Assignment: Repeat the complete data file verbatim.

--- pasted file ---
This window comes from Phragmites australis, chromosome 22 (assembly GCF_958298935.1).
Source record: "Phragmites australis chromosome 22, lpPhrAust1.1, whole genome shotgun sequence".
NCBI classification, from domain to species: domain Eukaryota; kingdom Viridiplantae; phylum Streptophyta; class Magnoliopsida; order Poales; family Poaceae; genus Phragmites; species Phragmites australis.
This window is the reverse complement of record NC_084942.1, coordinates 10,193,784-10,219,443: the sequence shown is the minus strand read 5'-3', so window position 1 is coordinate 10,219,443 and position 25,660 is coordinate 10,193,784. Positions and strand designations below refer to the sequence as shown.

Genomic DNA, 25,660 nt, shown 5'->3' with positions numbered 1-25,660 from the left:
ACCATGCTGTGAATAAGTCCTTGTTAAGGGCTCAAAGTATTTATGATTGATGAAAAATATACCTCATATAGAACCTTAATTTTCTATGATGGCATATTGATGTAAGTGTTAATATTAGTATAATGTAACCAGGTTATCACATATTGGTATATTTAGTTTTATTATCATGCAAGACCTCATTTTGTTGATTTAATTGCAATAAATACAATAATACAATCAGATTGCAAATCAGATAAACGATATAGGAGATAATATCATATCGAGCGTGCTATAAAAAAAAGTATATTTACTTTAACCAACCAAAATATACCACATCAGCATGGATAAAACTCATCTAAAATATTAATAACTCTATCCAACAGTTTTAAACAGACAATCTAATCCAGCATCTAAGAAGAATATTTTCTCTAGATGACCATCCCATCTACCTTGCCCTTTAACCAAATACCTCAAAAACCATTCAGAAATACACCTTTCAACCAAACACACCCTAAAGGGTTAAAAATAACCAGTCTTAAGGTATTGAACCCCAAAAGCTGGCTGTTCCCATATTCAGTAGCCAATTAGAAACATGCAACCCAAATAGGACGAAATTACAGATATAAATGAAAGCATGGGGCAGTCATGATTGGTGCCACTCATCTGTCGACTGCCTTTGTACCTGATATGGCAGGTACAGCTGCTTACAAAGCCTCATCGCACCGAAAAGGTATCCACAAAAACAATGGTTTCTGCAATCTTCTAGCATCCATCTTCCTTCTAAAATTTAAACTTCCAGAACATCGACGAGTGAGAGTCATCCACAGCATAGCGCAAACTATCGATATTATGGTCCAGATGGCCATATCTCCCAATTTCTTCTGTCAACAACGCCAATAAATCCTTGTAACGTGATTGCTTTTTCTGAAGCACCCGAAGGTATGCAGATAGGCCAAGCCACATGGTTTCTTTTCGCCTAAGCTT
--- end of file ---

This window comes from Phragmites australis, chromosome 22 (assembly GCF_958298935.1).
Source record: "Phragmites australis chromosome 22, lpPhrAust1.1, whole genome shotgun sequence".
NCBI classification, from domain to species: domain Eukaryota; kingdom Viridiplantae; phylum Streptophyta; class Magnoliopsida; order Poales; family Poaceae; genus Phragmites; species Phragmites australis.
This window is the reverse complement of record NC_084942.1, coordinates 10,193,784-10,219,443: the sequence shown is the minus strand read 5'-3', so window position 1 is coordinate 10,219,443 and position 25,660 is coordinate 10,193,784. Positions and strand designations below refer to the sequence as shown.

Genomic DNA, 25,660 nt, shown 5'->3' with positions numbered 1-25,660 from the left:
ACCATGCTGTGAATAAGTCCTTGTTAAGGGCTCAAAGTATTTATGATTGATGAAAAATATACCTCATATAGAACCTTAATTTTCTATGATGGCATATTGATGTAAGTGTTAATATTAGTATAATGTAACCAGGTTATCACATATTGGTATATTTAGTTTTATTATCATGCAAGACCTCATTTTGTTGATTTAATTGCAATAAATACAATAATACAATCAGATTGCAAATCAGATAAACGATATAGGAGATAATATCATATCGAGCGTGCTATAAAAAAAAGTATATTTACTTTAACCAACCAAAATATACCACATCAGCATGGATAAAACTCATCTAAAATATTAATAACTCTATCCAACAGTTTTAAACAGACAATCTAATCCAGCATCTAAGAAGAATATTTTCTCTAGATGACCATCCCATCTACCTTGCCCTTTAACCAAATACCTCAAAAACCATTCAGAAATACACCTTTCAACCAAACACACCCTAAAGGGTTAAAAATAACCAGTCTTAAGGTATTGAACCCCAAAAGCTGGCTGTTCCCATATTCAGTAGCCAATTAGAAACATGCAACCCAAATAGGACGAAATTACAGATATAAATGAAAGCATGGGGCAGTCATGATTGGTGCCACTCATCTGTCGACTGCCTTTGTACCTGATATGGCAGGTACAGCTGCTTACAAAGCCTCATCGCACCGAAAAGGTATCCACAAAAACAATGGTTTCTGCAATCTTCTAGCATCCATCTTCCTTCTAAAATTTAAACTTCCAGAACATCGACGAGTGAGAGTCATCCACAGCATAGCGCAAACTATCGATATTATGGTCCAGATGGCCATATCTCCCAATTTCTTCTGTCAACAACGCCAATAAATCCTTGTAACGTGATTGCTTTTTCTGAAGCACCCGAAGGTATGCAGATAGGCCAAGCCACATGGTTTCTTTTCGCCTAAGCTT